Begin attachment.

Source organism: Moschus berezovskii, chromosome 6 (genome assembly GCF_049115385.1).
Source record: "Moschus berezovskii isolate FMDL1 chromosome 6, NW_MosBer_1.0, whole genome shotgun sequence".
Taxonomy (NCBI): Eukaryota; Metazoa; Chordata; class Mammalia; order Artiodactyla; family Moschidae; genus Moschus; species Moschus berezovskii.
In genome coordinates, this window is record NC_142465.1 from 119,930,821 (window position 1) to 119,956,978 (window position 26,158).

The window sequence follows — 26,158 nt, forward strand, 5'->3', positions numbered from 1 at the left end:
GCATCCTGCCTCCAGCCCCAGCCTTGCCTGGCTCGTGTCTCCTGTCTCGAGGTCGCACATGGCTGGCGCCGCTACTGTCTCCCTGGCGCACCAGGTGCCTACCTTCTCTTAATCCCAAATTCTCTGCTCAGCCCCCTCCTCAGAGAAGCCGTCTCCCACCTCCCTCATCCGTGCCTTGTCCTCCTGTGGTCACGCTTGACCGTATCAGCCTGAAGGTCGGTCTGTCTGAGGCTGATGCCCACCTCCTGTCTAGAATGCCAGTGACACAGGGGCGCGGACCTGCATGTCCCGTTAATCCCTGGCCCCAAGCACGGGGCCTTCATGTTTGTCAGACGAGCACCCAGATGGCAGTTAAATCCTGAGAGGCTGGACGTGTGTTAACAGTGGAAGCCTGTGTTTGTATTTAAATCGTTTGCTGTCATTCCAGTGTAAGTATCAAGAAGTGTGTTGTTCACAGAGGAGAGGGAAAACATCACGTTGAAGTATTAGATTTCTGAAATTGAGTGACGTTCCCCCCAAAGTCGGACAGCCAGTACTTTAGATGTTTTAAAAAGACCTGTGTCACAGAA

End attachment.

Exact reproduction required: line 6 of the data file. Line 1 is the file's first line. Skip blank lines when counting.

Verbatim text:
GCATCCTGCCTCCAGCCCCAGCCTTGCCTGGCTCGTGTCTCCTGTCTCGAGGTCGCACATGGCTGGCGCCGCTACTGTCTCCCTGGCGCACCAGGTGCCTACCTTCTCTTAATCCCAAATTCTCTGCTCAGCCCCCTCCTCAGAGAAGCCGTCTCCCACCTCCCTCATCCGTGCCTTGTCCTCCTGTGGTCACGCTTGACCGTATCAGCCTGAAGGTCGGTCTGTCTGAGGCTGATGCCCACCTCCTGTCTAGAATGCCAGTGACACAGGGGCGCGGACCTGCATGTCCCGTTAATCCCTGGCCCCAAGCACGGGGCCTTCATGTTTGTCAGACGAGCACCCAGATGGCAGTTAAATCCTGAGAGGCTGGACGTGTGTTAACAGTGGAAGCCTGTGTTTGTATTTAAATCGTTTGCTGTCATTCCAGTGTAAGTATCAAGAAGTGTGTTGTTCACAGAGGAGAGGGAAAACATCACGTTGAAGTATTAGATTTCTGAAATTGAGTGACGTTCCCCCCAAAGTCGGACAGCCAGTACTTTAGATGTTTTAAAAAGACCTGTGTCACAGAA